Clash Between Police, Indians in Argentina Leaves 3 Dead

BUENOS AIRES – The death toll from clashes between police and Toba Indian protesters in the northern Argentine province of Formosa has risen to three after authorities said a second indigenous man was killed.

The violence erupted Tuesday near Colonia La Primavera, a town 170 kilometers (105 miles) north of the provincial capital, when police tried to clear a road that Indians had blockaded to demand the return of land.

Felix Diaz, the Toba leader who headed the protests, on Wednesday accused the police of having repelled the protest with the “intention of killing.”

“They never showed us a dispersal order. They didn’t even want to chat. They came with the intention of killing,” Diaz told the media.

“Knowing that there is a right that protects us regarding the lands from July 25, we’d been cutting the route up until (Tuesday). In those four months, we never had the chance to be visited by an official and (on Tuesday) what we always expected occurred: the violent eviction by the police,” Diaz said.

“The provincial government has a lot to do with this because it never answered our request for dialogue,” he said. “Justice in Formosa does not work.”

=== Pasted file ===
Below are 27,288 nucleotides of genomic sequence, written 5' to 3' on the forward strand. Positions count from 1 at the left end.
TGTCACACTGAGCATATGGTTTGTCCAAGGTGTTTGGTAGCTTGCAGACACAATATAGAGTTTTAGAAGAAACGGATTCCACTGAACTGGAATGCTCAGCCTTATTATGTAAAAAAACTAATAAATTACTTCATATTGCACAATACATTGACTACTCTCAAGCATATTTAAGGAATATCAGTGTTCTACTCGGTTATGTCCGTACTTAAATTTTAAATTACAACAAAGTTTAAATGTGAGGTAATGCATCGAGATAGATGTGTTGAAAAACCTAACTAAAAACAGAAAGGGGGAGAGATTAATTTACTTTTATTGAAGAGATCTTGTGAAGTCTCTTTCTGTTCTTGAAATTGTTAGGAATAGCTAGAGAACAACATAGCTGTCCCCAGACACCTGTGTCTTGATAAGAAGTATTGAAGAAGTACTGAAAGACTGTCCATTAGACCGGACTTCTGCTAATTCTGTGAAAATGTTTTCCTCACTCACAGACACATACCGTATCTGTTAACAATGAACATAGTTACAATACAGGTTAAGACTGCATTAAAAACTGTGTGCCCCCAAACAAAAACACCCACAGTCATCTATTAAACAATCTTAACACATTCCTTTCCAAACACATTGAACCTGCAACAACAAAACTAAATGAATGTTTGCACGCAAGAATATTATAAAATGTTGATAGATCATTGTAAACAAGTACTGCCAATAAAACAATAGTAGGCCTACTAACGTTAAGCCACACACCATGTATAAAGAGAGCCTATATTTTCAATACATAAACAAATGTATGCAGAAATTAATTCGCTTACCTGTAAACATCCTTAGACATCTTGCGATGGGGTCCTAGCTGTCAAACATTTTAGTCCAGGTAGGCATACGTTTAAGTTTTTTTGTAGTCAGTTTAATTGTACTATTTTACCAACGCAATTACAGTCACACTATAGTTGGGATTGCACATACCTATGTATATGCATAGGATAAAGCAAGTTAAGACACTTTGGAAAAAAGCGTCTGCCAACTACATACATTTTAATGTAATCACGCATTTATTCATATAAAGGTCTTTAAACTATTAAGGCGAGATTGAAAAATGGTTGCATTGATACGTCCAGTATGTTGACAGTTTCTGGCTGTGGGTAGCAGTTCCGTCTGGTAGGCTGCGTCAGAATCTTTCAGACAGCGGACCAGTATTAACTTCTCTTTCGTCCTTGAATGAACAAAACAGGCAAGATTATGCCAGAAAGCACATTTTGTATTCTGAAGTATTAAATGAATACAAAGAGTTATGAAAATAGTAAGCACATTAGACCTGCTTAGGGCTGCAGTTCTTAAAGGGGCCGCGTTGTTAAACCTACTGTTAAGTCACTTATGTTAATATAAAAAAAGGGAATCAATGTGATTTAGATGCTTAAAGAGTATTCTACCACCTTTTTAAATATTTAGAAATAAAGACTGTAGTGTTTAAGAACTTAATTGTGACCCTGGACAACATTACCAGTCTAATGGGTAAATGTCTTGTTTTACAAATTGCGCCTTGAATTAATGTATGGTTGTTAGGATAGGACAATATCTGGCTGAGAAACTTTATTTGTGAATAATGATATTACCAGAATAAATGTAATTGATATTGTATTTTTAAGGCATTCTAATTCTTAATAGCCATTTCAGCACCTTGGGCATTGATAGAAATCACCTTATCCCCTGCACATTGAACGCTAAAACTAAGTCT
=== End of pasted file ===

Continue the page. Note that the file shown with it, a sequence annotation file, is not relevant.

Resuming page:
But provincial interior minister Jorge Gonzalez said that the clash came when around 100 police entered a camp very near the roadway and came upon a similar number of Tobas.

He said the Indians opened fire on the police, killing officer Heber Falcon, after which further violence occurred that resulted in the death of Toba activist Sixto Gomez.

Authorities on Thursday said that another Indian identified as Roberto Lopez, 52, also perished in the fighting.

Another Toba Indian is reportedly in a coma, while a police officer is hospitalized in serious condition.

More than two dozen Indians arrested over the clashes have been released in recent hours by order of Judge Santos Gabriel Garzon, judiciary officials said Thursday.

Garzon “ordered the release of 27 detainees (on Wednesday) and (Thursday morning) set free the last of the Indians, accused of groping a police woman,” the officials said.

Following the clash, the Toba Indians lifted their long-running blockade of a provincial road near Colonia La Primavera.

Members of that community had been barricading the road for four months to demand the return of lands they say belong to them and from which they were evicted by the Formosa government to make room for a college campus.

The National Institute against Discrimination, Xenophobia and Racism has investigated allegations of abuse of authority in connection with the conflict, while a federal court had ordered the Indians to end the roadblocks. EFE

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